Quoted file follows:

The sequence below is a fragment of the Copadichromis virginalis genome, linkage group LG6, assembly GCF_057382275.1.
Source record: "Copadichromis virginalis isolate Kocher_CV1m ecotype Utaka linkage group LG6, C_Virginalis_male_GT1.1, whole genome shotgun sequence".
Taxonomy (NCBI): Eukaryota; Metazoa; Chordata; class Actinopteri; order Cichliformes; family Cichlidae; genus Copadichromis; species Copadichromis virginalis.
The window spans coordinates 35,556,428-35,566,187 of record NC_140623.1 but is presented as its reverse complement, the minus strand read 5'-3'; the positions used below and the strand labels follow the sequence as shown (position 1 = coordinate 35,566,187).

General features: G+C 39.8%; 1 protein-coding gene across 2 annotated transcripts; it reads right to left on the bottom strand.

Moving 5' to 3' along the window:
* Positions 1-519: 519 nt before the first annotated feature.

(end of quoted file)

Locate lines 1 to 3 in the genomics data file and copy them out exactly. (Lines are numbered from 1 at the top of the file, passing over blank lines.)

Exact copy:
The sequence below is a fragment of the Copadichromis virginalis genome, linkage group LG6, assembly GCF_057382275.1.
Source record: "Copadichromis virginalis isolate Kocher_CV1m ecotype Utaka linkage group LG6, C_Virginalis_male_GT1.1, whole genome shotgun sequence".
Taxonomy (NCBI): Eukaryota; Metazoa; Chordata; class Actinopteri; order Cichliformes; family Cichlidae; genus Copadichromis; species Copadichromis virginalis.